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Thermodynamic signature of a magnetic-field-driven phase transition within the superconducting state of an underdoped cuprate

Nature Physics volume 12, pages 4751 (2016) | Download Citation


More than a quarter century after the discovery of the high-temperature superconductor (HTS) YBa2Cu3O6+δ (YBCO; ref. 1), studies continue to uncover complexity in its phase diagram. In addition to HTS and the pseudogap2,3, there is growing evidence for multiple phases with boundaries which are functions of temperature (T), doping (p) and magnetic field4,5,6,7,8. Here we report the low-temperature electronic specific heat (Celec) of YBa2Cu3O6.43 and YBa2Cu3O6.47 (p = 0.076 and 0.084) up to a magnetic field (H) of 34.5 T, a poorly understood region of the underdoped HTp phase space. We observe two regimes in the low-temperature limit: below a characteristic magnetic field H′ ≈ 12–15 T, Celec/T obeys an expected H1/2 behaviour9,10; however, near H′ there is a sharp inflection followed by a linear-in-H behaviour. H′ rests deep within the superconducting phase and, thus, the linear-in-H behaviour is observed in the zero-resistance regime11. In the limit of zero temperature, Celec/T is proportional to the zero-energy electronic density of states. At one of our dopings, the inflection is sharp only at lowest temperatures, and we thus conclude that this inflection is evidence of a magnetic-field-driven quantum phase transition.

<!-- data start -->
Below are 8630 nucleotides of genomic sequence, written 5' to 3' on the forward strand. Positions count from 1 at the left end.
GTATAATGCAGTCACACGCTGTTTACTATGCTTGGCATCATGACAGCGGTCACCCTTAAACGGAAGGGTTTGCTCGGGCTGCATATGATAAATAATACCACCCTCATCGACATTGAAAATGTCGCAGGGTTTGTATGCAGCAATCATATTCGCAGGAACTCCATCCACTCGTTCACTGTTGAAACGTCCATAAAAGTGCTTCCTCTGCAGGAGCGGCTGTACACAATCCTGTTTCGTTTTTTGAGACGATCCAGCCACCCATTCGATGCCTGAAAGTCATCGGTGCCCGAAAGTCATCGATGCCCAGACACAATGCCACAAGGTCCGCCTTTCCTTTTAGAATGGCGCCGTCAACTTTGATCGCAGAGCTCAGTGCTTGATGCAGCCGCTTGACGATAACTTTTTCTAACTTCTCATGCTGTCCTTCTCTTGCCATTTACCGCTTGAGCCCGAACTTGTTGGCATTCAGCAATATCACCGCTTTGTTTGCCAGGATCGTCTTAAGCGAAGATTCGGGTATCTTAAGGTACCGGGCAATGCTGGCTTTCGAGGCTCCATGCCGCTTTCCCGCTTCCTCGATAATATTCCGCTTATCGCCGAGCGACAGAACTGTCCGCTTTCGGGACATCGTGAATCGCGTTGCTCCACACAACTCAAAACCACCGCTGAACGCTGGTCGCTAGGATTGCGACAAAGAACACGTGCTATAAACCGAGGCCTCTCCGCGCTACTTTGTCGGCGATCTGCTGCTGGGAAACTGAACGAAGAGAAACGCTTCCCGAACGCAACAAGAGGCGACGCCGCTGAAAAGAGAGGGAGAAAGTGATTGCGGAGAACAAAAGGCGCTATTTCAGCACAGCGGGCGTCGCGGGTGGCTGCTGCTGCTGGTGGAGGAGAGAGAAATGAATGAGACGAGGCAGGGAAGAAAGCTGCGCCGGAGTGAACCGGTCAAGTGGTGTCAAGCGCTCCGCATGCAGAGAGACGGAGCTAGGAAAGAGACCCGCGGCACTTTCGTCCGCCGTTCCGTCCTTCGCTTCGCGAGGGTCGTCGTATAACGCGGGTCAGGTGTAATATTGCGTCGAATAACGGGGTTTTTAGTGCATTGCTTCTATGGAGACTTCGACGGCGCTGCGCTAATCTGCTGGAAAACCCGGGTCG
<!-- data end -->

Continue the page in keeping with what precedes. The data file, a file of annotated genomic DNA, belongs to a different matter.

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The authors thank S. Kivelson, R. Baumbach, A. Kapitulnik, M. Norman, B. Ramshaw, A. Shekhter, J. Sonier and S. Riggs for discussions and commentary on the manuscript, as well as A. Migliori for discussions on the experimental techniques. J.B.K. thanks C. Moir for assistance during experiments. A portion of this work was performed at the National High Magnetic Field Laboratory, which is supported by National Science Foundation Cooperative Agreement No. DMR-1157490, the State of Florida, and the US Department of Energy. Work at the University of British Columbia was supported by the Natural Science and Engineering Research Council of Canada and the Canadian Institute for Advanced Research.

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  1. Department of Physics and National High Magnetic Field Laboratory, Florida State University, Tallahassee, Florida 32310, USA

    • J. B. Kemper
    • , O. Vafek
    •  & G. S. Boebinger
  2. National High Magnetic Field Laboratory, Los Alamos National Laboratory, Los Alamos, New Mexico 87545, USA

    • J. B. Betts
    •  & F. F. Balakirev
  3. Department of Physics and Astronomy, University of British Columbia, Vancouver, British Columbia V6T 1Z4, Canada

    • W. N. Hardy
    • , Ruixing Liang
    •  & D. A. Bonn
  4. Canadian Institute for Advanced Research, 180 Dundas Street West, Suite 1400, Toronto, Ontario M5G 1Z8, Canada

    • W. N. Hardy
    • , Ruixing Liang
    •  & D. A. Bonn


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W.N.H., R.L. and D.A.B. prepared the samples and contributed to the experimental plan. J.B.K. refined the experimental set-up, performed the experiments, analysed the data and contributed to the writing of the manuscript. O.V. contributed to the writing of the manuscript and interpretation of results. G.S.B. supervised the project and contributed to the writing of the manuscript. F.F.B. contributed to the experimental software and thermometer calibrations. J.B.B. contributed to the experimental hardware and thermometer calibrations. F.F.B., J.B.B. and D.A.B. provided comments on the results and manuscript.

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The authors declare no competing financial interests.

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Correspondence to J. B. Kemper.

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